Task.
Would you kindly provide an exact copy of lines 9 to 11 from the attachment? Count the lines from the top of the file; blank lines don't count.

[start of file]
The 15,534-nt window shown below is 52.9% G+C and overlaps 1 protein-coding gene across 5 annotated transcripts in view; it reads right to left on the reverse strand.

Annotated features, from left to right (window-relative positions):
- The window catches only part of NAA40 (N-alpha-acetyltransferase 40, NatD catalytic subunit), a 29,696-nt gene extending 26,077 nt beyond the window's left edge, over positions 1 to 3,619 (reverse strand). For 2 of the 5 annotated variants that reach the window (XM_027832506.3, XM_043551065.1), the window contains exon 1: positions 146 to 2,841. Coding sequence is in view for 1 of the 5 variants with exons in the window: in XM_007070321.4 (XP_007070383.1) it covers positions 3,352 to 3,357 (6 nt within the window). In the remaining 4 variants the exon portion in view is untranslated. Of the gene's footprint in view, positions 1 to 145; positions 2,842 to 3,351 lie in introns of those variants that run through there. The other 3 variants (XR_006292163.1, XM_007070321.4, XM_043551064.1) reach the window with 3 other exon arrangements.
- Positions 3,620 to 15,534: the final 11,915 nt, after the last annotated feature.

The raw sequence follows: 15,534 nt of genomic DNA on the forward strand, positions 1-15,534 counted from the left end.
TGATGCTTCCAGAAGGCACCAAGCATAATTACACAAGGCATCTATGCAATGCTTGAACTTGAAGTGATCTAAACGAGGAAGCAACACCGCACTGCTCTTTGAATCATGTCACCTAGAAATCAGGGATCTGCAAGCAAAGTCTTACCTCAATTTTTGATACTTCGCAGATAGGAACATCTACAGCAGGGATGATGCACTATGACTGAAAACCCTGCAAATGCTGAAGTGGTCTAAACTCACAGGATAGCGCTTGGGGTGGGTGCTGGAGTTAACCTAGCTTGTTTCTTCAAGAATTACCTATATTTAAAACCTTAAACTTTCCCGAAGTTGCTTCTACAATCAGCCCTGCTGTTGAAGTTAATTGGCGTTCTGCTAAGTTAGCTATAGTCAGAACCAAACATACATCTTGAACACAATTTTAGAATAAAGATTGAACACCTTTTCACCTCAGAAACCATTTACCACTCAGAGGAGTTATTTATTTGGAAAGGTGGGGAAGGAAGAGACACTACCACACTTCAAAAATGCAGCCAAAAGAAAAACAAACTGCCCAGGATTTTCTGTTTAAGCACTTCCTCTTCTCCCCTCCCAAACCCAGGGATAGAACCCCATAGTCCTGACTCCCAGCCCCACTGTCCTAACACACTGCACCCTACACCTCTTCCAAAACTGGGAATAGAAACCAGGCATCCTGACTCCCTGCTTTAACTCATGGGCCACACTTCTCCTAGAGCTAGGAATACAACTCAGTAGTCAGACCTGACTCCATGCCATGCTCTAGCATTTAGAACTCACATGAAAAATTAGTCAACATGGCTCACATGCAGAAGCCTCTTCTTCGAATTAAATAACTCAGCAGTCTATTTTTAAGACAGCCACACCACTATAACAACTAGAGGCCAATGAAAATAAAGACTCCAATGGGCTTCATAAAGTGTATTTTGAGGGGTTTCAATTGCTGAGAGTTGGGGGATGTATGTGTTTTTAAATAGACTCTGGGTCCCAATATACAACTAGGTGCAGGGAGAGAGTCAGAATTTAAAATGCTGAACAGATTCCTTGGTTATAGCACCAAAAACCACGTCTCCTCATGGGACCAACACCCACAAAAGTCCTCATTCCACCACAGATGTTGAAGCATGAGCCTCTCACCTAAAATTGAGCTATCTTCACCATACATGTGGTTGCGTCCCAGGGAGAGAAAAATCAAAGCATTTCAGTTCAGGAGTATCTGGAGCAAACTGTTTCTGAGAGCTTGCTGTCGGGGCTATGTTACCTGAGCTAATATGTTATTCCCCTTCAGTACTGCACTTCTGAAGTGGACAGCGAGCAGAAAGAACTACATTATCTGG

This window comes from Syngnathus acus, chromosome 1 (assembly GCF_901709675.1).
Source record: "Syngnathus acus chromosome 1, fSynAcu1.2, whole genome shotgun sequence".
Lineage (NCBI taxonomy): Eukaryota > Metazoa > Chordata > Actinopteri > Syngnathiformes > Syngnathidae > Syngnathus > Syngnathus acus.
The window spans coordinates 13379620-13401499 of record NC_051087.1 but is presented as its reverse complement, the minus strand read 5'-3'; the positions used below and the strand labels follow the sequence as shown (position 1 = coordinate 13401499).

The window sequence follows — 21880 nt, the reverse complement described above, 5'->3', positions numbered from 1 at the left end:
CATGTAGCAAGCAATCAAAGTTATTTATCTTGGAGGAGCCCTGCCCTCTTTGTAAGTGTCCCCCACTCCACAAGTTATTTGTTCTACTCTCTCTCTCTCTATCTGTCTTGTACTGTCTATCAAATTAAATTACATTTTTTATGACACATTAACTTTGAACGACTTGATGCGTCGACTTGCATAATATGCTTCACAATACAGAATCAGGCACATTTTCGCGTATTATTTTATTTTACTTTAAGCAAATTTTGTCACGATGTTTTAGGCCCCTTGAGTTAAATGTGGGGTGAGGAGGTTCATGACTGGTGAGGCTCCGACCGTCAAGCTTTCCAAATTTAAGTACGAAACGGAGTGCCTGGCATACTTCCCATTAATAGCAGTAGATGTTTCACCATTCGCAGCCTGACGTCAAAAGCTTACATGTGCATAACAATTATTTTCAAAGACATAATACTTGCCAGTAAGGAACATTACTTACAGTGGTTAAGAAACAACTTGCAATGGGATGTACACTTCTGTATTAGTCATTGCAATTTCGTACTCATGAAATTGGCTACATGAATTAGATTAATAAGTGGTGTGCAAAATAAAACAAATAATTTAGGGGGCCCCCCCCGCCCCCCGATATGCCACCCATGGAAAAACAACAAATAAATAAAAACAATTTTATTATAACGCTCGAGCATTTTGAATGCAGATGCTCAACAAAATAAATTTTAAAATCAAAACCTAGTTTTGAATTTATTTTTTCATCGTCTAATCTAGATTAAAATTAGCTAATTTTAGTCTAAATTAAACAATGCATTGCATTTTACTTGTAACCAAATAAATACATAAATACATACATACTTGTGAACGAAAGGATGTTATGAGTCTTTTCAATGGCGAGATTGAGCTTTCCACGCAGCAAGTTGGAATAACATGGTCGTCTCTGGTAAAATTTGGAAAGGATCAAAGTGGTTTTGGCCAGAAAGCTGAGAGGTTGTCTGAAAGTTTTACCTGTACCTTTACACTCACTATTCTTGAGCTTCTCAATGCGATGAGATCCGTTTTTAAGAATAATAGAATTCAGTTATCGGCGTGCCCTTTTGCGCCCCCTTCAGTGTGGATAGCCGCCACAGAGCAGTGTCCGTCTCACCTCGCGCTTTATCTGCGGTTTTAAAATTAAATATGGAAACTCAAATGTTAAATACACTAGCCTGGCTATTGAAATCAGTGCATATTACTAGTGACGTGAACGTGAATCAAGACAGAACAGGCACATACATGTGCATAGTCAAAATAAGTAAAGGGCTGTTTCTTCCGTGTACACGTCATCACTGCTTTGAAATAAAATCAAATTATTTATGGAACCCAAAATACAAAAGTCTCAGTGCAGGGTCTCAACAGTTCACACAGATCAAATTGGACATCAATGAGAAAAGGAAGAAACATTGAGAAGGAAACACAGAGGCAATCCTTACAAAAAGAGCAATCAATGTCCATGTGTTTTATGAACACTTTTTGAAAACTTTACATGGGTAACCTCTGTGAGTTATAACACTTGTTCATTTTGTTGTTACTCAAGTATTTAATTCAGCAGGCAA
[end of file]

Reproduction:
Lineage (NCBI taxonomy): Eukaryota > Metazoa > Chordata > Actinopteri > Syngnathiformes > Syngnathidae > Syngnathus > Syngnathus acus.
The window spans coordinates 13379620-13401499 of record NC_051087.1 but is presented as its reverse complement, the minus strand read 5'-3'; the positions used below and the strand labels follow the sequence as shown (position 1 = coordinate 13401499).

The window sequence follows — 21880 nt, the reverse complement described above, 5'->3', positions numbered from 1 at the left end: